MyAssets is a great example of collaboration between IT, platforms, marketing, and product engineering, who are all responsible for a different aspect of the tool. If we had not created permeable lines between all of these organizations, like the IT/OT Advisory Board, and our cloud center of excellence, another cross-functional group, it would have been much harder to do this.
What are the leadership skills you bring to your role?
My leadership style is to engage and empower. I am a pretty hands-on leader, which doesn’t mean I’m deep in the details; it means that I listen very actively. Whether it’s with the IT team or product engineering groups, when we discuss a problem or idea, I probe deeply with a lot of questions to make sure I understand what’s important.
As I engage, I’ll also brainstorm and problem-solve. As we identify great ideas, I’ll help to develop an action plan with the right resources to make it happen.
Once I know we have the right follow-up processes on the plan, I let people do what they need to do, with some check-ins along the way. My leadership style is to empower and help, not to say, “You’re going to do this.”
Where, within Emerson, are you currently focusing that leadership?
In early 2019, Emerson’s leadership team saw an industrial recession on the horizon, and we knew we needed to change our cost structure. Our history had been to acquire a company, give them a profitability target, and then let that business run autonomously. Over time, we wound up with a bunch of businesses solving the same problem over and over again.
So, in IT, we’ve developed a plan to determine what technologies and resources need to be at the corporate level and in the business unit, and we take advantage of all of the standardization opportunities that are in front of us. These aren’t earth-shattering concepts, just hard work to drive print, telephony, PC standardization, and application rationalization programs, at a global level, in order to eliminate redundancies and bring down costs.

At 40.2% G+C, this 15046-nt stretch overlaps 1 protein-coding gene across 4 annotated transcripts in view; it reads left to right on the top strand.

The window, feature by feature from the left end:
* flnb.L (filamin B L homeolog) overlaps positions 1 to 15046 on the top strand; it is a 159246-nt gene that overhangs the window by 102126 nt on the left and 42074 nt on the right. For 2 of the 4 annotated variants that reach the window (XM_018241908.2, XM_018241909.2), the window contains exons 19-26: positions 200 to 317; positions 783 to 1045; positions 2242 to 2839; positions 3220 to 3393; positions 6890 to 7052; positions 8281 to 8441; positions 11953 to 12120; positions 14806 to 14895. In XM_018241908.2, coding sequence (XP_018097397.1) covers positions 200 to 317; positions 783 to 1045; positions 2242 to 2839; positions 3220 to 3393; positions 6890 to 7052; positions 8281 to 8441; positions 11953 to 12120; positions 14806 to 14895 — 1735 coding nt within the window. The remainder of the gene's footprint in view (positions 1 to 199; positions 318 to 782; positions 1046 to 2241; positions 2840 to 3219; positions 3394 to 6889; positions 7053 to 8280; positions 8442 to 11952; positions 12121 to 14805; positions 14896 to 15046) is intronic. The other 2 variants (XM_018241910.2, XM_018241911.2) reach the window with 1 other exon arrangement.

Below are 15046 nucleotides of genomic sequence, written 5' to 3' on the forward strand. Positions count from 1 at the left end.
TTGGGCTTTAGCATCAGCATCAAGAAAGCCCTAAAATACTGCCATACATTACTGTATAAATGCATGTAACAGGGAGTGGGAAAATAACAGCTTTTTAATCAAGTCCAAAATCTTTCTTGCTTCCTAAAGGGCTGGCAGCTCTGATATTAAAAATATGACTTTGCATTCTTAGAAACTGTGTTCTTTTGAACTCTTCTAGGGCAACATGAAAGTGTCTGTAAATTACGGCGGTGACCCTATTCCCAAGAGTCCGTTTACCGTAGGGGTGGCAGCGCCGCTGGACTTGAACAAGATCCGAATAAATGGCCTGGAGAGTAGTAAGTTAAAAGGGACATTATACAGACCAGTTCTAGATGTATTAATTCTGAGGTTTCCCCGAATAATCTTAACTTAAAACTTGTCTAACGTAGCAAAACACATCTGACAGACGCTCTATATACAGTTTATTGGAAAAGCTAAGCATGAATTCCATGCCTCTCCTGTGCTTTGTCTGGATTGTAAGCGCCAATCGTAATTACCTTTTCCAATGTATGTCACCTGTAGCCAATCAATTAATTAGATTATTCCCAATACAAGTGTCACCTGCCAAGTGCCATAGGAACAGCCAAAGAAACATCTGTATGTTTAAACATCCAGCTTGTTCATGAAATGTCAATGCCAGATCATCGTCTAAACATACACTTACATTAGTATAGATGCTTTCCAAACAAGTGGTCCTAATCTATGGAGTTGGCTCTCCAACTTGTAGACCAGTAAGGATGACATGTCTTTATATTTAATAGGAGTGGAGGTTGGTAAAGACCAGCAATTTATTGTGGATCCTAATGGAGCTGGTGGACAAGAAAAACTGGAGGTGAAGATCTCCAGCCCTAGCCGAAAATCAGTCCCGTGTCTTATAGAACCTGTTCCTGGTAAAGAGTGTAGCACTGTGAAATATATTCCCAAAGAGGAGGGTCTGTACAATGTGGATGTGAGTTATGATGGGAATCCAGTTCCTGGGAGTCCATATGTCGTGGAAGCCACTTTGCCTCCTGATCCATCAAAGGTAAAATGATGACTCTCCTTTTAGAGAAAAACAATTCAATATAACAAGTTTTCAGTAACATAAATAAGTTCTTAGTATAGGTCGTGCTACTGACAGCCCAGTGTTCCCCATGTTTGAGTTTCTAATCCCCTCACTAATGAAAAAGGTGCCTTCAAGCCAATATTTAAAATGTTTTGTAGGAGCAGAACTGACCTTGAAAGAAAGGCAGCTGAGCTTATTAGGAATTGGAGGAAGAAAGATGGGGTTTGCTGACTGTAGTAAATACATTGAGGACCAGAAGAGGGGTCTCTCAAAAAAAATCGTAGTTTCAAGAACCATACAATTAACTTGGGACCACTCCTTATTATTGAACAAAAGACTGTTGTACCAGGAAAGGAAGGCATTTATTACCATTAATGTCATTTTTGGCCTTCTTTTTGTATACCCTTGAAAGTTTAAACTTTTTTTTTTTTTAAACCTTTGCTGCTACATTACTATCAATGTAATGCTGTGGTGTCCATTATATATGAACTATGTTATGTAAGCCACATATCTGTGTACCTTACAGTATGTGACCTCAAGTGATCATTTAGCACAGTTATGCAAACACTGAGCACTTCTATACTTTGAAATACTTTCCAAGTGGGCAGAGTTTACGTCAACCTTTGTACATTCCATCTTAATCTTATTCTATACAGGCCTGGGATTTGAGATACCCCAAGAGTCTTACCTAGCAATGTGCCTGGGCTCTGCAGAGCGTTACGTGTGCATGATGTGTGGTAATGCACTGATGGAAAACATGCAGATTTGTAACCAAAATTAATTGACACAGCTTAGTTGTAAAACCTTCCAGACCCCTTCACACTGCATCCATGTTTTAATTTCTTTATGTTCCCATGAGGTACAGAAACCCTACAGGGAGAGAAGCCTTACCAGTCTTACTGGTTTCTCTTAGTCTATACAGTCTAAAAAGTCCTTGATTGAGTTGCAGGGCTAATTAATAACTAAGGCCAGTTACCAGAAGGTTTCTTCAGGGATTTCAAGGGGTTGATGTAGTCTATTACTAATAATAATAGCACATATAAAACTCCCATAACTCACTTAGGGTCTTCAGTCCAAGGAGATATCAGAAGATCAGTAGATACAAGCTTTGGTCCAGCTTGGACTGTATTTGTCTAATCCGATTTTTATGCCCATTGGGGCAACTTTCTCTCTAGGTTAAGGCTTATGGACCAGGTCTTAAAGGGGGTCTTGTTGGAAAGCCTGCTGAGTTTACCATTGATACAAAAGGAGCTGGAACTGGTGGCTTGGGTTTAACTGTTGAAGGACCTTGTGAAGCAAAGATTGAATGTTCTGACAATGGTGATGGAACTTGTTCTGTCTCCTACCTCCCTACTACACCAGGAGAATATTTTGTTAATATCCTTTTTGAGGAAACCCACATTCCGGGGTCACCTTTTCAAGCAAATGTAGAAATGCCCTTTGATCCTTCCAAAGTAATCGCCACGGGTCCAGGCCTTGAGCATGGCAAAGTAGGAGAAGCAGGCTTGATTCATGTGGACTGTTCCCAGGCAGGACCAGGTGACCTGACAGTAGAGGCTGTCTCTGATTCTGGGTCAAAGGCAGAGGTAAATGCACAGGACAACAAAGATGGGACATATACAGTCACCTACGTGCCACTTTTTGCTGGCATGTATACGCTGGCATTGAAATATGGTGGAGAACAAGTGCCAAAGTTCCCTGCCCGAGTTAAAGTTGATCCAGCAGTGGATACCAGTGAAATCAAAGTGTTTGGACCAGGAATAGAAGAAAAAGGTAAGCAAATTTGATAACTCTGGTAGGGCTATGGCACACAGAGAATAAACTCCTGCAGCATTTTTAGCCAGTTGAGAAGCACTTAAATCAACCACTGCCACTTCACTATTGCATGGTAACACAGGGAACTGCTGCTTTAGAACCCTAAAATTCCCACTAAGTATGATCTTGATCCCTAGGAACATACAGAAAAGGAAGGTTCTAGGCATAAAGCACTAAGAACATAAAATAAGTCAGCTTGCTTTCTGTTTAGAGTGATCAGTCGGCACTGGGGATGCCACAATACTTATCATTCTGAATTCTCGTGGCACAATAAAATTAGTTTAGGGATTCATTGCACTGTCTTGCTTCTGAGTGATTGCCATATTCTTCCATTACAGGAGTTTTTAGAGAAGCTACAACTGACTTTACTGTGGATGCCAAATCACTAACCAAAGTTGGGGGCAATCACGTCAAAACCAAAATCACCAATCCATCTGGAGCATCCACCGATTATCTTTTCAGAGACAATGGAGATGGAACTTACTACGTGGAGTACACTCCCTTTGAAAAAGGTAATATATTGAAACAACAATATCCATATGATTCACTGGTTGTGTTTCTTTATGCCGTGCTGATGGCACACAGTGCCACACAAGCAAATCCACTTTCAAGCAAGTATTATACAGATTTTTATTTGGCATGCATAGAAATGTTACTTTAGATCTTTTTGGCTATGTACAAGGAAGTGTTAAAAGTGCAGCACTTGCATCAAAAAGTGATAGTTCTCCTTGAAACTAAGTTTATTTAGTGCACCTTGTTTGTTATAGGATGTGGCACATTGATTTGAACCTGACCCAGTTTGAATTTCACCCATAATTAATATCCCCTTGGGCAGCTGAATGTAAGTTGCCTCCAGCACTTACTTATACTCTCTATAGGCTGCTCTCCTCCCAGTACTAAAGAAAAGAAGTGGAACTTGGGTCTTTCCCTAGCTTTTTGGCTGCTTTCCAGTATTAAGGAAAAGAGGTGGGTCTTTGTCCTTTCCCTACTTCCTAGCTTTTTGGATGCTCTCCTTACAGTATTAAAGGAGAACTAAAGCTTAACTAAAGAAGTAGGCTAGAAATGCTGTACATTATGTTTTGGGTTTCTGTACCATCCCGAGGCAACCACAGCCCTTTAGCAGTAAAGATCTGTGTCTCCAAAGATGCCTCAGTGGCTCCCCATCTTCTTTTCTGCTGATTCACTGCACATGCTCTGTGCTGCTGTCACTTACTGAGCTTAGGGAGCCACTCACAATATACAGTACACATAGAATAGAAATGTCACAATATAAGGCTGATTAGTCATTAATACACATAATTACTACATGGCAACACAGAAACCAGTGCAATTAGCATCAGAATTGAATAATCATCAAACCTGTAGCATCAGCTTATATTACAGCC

IT has been the pioneer in driving global standards, but we are now looking at how finance and HR can do the same. When COVID-19 hit, we were already on a mission to drive down costs and improve efficiency, so the pandemic did not hit us as hard as it hit other companies.
What skills do you look for in your senior team?
I look for leaders who value diversity of thought on their teams; they don’t hire a bunch of people who think like they do. I want senior leaders who have no unconscious biases. They identify talent in people with diverse backgrounds, and are open to their ideas. I also look for people with passion, who are not sitting stagnant, but are always moving their teams forward.
What is your advice for future CIOs?
Most people think that as CIO, you need to know the latest and greatest technology. I’m not going to say that technology knowledge isn’t important, because it is. But that’s not where I spend most of my time. I spend my time on management, relationships, and people. As a future CIO, I would ask yourself: “How do I create the right relationships with people? How do I develop talent? How do I make my team know they are important?”
Understanding how to engage and motivate your people is one key aspect of being a CIO. The other is to know your numbers. “What are my budgets? What are my assets? Where am I spending money? Are we getting a return on our investments?” Some executives’ eyes can glaze over when you talk to them about technology, but they understand numbers and ROI. If you can talk about IT as an investment with a business benefit, you will be able to get funding for those investments, and can find pockets of extra money to drive innovation or fund more people.
Knowing my numbers over the years has been extremely important. A CIO who can communicate effectively at all levels of the organization, and can build and motivate the right team can climb mountains.